Caught in the crossfire of this has been standards based grading. I use SBG in my classroom and it works really well for me. To be sure there are issues, but I definitely like it better than what I was doing 8 years ago. But that is not the case for many of my colleagues. They haven't gotten adequate training or support. Principals and district administration have given us conflicting messages and made incorrigible directives that have harmed the process.
The two items that have caused most of the angst among teachers is the 0-4 scale and how to deal with 'multiple opportunities'. I have been an advocate of the 0-4 scale. I like that it mirrors GPA, which is a concept most parents and students (and teachers) SHOULD be able to understand. But the implementation of that 0-4 scale has been a disaster. If we use average without any fail-safes, a student could conceivably turn in one out of four assignments and still get a passing score for the course.
The obvious fail-safe here is that you set minimum requirements for each assignment. For me, that means a kid has to meet every learning target at a basic level. If a student does not meet every learning target, they do not pass the course.
But sadly, district leadership has delivered conflicting messages on this, and the impression given is that we cannot set minimum requirements for our courses. Teachers have been in despair because they're passing kids that should not pass, yet the mathematics of the situation require it. It's been a major source of stress for most of our teachers.
The second item that has been tough for teachers has been the process of giving multiple opportunities. In SBG's inception in our district, teachers could decide how to administer retakes. We could do what fit best for our class and students. For me, that meant unlimited retakes to meet the most basic level, and limited retakes after that. It also meant that instead of homework, I require an opportunity cost: work that must be done before a kid is allowed to even take the test.
Which by the way, is different than what I do in my IB Mathematics HL class. There they have one retake and only one retake. That's the difference between an at-grade-level class and an accelerated one.
But again, the district has messed this up. They have set down inconsistent directives that give the impression that we need to give unlimited retakes for all levels and classes. They have dictated what scores we must use. They've overreached here and gotten teachers pissed off about something that truly is on the periphery of SBG.
Incompetence in SBG implementation has poisoned what was a good idea.
Here's the text of my comment (which closed our teacher comments) to the school board last night:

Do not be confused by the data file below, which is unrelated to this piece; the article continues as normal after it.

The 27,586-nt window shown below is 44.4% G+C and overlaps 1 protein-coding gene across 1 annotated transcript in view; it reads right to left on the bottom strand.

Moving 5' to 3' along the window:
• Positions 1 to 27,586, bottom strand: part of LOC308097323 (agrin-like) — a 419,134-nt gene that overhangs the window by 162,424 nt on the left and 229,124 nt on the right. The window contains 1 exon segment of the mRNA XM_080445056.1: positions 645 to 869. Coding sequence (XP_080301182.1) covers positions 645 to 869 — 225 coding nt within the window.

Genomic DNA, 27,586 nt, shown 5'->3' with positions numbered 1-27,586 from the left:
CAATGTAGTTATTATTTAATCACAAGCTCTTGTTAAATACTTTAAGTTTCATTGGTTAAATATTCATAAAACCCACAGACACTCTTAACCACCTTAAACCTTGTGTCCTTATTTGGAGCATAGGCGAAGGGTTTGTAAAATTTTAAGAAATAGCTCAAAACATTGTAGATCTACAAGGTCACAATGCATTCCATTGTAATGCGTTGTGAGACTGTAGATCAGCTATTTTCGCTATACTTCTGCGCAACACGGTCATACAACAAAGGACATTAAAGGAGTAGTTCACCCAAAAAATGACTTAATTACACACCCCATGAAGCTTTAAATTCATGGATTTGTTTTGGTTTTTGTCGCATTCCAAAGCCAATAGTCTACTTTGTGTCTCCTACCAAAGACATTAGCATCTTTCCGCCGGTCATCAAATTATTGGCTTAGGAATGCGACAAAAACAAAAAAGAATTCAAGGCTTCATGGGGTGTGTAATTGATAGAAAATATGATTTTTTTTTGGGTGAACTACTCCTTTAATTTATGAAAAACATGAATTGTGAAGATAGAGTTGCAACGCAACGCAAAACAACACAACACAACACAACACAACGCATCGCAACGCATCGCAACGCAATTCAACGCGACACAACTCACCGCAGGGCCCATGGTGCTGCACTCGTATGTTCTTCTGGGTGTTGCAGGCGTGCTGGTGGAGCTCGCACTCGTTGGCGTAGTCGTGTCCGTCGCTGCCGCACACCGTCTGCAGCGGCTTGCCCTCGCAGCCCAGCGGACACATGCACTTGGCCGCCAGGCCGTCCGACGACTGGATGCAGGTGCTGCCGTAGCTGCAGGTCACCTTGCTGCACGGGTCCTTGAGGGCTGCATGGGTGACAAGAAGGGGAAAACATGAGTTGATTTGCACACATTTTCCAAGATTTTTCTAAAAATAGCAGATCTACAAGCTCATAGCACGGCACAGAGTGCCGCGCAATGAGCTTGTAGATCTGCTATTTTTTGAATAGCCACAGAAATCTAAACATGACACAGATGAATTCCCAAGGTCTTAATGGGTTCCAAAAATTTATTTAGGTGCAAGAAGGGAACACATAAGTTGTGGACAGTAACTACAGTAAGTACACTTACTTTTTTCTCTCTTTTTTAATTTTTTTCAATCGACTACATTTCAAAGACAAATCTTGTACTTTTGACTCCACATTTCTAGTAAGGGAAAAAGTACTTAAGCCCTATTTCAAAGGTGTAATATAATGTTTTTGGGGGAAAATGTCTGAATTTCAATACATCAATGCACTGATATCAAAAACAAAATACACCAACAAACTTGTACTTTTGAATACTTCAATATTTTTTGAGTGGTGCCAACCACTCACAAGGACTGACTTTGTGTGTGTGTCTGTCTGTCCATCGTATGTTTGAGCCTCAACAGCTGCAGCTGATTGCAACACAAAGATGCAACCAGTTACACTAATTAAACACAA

First of all, I want to thank the board, superintendent, and cabinet for your continued hard work and your commitment to kids in our communities.
I’m here tonight to support my colleagues in conveying a very important message. This message is nearly universal – It’s a concern that touches all grade levels, all subjects, the east side, the west side, elementary, secondary, all of us. Simply put: district administration has asked us as teachers to spend too much of our time, energy, and resources on initiatives that have little or no positive impact on student achievement.
Make no mistake: this is not about a bunch of teachers resistant to change. In fact, we are enthusiastic about making any changes that help kids. That's not the situation here though. These initiatives, though well-intentioned, are distracting us from the things that really matter. Putting together great lessons. Connecting with kids. These are the things that have been lost. These are the things that really matter. These are the things that make an impact.
This fundamental lack of focus has created a stressful environment for teachers, parents, and students that is unhealthy and impedes student achievement.
So tonight we ask for your help. We’re asking that you help us as a district refocus our attention on those things that really matter. If we do, there’s no doubt in my mind that teachers, parents, and most importantly the kids, will all be a lot better off.
Of course, I mean it when I say that the most important things are great lessons and connecting with kids. It's too bad we've been consumed with grading. It's supposed to support learning, not supplant it.
Update 1/23 7:00
Channel 12 produced a nice news story on the meeting. I'm the good-looking guy in the yellow shirt.
And if any of you would like to watch the full meeting, including my hot wife (@libraryhat) talking about Twitter & Goodreads at 48:12, here ya go:
More press! Here's an article in the Sun Post. I was quoted.